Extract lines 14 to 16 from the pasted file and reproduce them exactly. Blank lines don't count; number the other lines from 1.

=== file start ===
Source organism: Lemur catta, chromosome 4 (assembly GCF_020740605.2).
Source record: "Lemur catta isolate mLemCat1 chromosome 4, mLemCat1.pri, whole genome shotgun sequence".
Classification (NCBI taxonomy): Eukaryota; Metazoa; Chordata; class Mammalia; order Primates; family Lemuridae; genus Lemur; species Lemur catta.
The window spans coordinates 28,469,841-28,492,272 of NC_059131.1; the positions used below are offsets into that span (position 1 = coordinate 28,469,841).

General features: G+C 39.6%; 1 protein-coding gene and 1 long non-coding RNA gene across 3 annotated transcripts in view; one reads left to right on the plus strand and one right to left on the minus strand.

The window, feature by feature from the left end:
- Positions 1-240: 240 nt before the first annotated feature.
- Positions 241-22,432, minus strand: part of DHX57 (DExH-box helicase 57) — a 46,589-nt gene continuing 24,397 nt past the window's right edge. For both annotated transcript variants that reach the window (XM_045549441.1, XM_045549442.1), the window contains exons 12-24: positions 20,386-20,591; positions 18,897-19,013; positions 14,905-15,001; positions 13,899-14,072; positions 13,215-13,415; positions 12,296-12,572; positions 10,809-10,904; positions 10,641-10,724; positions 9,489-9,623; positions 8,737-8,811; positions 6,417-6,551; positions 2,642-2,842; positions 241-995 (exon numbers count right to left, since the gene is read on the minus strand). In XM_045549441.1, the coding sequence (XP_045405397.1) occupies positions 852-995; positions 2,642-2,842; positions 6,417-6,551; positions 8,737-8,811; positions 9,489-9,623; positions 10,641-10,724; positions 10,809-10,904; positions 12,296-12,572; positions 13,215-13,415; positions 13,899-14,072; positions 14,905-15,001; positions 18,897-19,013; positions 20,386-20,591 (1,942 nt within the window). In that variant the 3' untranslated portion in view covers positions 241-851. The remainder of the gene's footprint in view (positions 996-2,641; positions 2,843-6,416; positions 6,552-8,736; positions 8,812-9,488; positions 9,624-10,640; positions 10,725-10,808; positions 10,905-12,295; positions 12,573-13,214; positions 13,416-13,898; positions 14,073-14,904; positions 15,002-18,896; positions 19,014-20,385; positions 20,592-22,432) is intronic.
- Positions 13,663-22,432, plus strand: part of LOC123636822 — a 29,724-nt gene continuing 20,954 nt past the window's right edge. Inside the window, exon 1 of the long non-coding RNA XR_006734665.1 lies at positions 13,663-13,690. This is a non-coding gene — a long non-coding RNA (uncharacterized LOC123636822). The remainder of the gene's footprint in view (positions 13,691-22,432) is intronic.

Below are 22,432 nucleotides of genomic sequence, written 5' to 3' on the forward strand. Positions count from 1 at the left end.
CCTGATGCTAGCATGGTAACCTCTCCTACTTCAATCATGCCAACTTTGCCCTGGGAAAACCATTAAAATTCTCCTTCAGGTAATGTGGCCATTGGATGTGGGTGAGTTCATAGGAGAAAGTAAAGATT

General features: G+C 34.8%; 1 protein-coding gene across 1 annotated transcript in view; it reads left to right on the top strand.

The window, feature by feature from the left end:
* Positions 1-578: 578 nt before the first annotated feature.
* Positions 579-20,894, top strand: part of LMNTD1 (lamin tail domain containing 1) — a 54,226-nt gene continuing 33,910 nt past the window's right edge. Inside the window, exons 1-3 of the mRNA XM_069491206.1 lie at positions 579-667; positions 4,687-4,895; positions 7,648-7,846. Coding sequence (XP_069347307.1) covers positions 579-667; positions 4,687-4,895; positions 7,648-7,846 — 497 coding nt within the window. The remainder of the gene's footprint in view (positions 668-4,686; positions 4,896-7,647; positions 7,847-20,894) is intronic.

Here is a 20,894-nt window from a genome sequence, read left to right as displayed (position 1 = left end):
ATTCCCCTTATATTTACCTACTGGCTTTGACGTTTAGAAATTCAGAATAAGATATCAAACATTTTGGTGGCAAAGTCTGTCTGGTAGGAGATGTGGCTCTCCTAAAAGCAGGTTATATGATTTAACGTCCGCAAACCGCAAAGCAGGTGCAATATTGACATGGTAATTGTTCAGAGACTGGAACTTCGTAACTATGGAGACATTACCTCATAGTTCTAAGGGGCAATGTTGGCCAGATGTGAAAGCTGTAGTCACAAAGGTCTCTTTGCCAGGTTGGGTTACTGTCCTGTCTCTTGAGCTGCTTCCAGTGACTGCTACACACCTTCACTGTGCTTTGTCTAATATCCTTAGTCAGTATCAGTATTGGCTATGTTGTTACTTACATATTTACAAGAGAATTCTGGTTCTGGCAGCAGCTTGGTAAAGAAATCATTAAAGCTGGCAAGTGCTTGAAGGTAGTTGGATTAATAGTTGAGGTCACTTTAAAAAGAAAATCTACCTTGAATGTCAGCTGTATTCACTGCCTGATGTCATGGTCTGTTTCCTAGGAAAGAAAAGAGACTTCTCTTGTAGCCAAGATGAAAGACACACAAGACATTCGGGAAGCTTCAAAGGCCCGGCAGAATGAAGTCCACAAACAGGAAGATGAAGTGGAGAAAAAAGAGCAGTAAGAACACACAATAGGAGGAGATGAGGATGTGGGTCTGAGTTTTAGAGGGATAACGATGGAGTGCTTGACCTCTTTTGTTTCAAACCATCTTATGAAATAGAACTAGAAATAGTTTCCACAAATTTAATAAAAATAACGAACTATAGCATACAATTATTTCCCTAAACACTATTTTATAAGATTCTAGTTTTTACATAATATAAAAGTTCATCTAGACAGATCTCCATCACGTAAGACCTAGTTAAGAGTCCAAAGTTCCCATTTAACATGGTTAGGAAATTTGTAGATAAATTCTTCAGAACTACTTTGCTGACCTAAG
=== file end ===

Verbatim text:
* Positions 1-578: 578 nt before the first annotated feature.
* Positions 579-20,894, top strand: part of LMNTD1 (lamin tail domain containing 1) — a 54,226-nt gene continuing 33,910 nt past the window's right edge. Inside the window, exons 1-3 of the mRNA XM_069491206.1 lie at positions 579-667; positions 4,687-4,895; positions 7,648-7,846. Coding sequence (XP_069347307.1) covers positions 579-667; positions 4,687-4,895; positions 7,648-7,846 — 497 coding nt within the window. The remainder of the gene's footprint in view (positions 668-4,686; positions 4,896-7,647; positions 7,847-20,894) is intronic.

Here is a 20,894-nt window from a genome sequence, read left to right as displayed (position 1 = left end):